It had been a good day. It was the last official day of school in Urbana, bringing with it 2 ½ or 3 months of freedom. The grey and rainy morning provided a perfect backdrop for drinking coffee and contemplating our fall tour plans. Then the skies cleared in the afternoon, allowing me to transport some food, by bike, from the store to my home.
Nic showed up around 7:30. Soon after, he started cooking while Sadie and I went out to gather some green onions and cilantro for the evening’s Honey Sesame Spaghetti. I looked up from the onions just in time to see Sadie’s head dip into that hole and come up with a ball of grey fur.
Fight or flight?
I dropped my scissors and dashed toward the house, screaming for Sadie to come with me.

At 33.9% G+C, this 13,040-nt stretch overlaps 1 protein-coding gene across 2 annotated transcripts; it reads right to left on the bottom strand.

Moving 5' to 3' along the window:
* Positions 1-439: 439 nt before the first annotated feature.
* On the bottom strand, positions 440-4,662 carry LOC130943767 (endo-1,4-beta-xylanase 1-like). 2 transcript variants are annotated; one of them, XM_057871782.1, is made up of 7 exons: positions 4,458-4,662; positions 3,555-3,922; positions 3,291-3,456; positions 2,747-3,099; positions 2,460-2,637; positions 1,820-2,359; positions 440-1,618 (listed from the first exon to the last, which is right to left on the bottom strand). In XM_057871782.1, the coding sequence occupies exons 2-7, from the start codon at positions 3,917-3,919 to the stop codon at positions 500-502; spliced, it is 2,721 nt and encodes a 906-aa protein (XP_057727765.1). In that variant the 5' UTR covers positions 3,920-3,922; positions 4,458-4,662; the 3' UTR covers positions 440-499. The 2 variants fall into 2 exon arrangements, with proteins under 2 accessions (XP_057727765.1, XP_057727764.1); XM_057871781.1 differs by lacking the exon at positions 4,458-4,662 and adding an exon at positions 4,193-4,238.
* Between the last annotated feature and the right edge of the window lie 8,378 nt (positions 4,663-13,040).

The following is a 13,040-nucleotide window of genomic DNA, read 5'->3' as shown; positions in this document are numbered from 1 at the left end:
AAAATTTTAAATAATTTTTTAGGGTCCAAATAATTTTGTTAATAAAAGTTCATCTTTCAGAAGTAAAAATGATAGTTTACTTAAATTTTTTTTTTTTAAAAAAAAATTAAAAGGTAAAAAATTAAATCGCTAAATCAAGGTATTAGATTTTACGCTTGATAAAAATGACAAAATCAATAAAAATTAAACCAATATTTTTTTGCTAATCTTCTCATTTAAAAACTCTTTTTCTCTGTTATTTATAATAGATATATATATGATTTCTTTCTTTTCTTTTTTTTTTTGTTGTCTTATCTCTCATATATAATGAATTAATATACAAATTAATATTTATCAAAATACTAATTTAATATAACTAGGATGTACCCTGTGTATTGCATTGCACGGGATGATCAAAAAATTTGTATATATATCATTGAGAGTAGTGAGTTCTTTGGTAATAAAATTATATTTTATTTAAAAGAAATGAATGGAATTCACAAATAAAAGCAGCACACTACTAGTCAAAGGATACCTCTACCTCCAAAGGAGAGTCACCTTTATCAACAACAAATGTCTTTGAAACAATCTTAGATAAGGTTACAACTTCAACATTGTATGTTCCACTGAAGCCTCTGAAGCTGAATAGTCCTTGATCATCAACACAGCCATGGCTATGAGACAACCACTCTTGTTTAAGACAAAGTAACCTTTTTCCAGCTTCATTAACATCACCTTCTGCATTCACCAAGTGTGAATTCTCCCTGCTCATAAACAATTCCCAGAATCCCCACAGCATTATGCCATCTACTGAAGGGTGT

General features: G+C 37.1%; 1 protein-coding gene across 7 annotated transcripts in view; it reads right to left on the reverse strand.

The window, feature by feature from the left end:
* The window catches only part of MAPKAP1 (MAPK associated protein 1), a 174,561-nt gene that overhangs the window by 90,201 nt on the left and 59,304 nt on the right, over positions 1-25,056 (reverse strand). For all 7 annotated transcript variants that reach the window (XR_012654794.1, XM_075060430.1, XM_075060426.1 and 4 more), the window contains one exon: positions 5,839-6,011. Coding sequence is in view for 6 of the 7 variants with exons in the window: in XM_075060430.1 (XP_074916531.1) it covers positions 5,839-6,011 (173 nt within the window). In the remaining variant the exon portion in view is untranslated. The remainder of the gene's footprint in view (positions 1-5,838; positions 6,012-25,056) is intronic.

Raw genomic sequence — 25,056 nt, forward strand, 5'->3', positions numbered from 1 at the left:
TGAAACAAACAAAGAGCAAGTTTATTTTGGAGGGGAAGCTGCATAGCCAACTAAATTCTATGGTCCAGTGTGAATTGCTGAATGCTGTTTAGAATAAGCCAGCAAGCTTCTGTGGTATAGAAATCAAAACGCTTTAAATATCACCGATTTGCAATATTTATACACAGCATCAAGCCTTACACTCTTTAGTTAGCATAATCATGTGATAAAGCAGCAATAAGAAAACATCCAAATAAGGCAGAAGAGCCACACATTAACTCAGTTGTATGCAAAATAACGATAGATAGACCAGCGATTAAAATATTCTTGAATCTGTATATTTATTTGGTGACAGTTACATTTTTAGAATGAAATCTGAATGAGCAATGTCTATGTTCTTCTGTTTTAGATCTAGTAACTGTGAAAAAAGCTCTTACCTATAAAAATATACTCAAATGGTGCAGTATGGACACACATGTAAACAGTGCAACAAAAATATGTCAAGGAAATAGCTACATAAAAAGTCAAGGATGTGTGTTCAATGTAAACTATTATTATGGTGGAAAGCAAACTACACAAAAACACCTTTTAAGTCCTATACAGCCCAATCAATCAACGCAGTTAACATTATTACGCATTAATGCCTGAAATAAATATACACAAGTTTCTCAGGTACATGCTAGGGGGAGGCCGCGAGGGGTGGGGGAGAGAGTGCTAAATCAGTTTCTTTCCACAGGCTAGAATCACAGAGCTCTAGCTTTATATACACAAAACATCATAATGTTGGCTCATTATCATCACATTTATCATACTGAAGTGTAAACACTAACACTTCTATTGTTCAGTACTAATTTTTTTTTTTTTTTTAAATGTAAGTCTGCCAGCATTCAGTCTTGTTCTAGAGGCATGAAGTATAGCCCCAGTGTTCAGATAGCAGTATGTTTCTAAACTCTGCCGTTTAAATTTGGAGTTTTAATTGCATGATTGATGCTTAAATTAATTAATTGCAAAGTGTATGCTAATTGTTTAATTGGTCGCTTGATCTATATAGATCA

Zack, our live-in vegetable farmer, had discovered the warren of baby bunnies a few days before, nestled within an overgrown patch of arugula. We were playing it cool, hoping Sadie wouldn’t notice them. But alas, our fears had come alive. The little bunny squeal brought me back to a time and place 15 or so years before.
My sister and I huddled together in the middle of the trampoline, screaming for help, while our dog Lizzie (a much larger version of Sadie) ate an entire litter of tiny bunnies. I still remember the squeals and the crunching of bones. Traumatizing.
Fifteen years ago, my mom was the brave one who saved the day. Last week, it was Nic.
“Sadie’s killing the bunnies!” I screeched, as Nic ran out the door.
We discovered that our Sadie is not a particularly skilled hunter. (In fact, she’s more often the hunted than the hunter.) And as far as we know, all the bunnies escaped unscathed. They even had the audacity to return to that same hole a few hours later.
At age 27, I’m still unable to reconcile this whole food chain thing. I shed a few tears, sucked in the air and tried to refrain from having a heart attack, and eventually returned for my cilantro.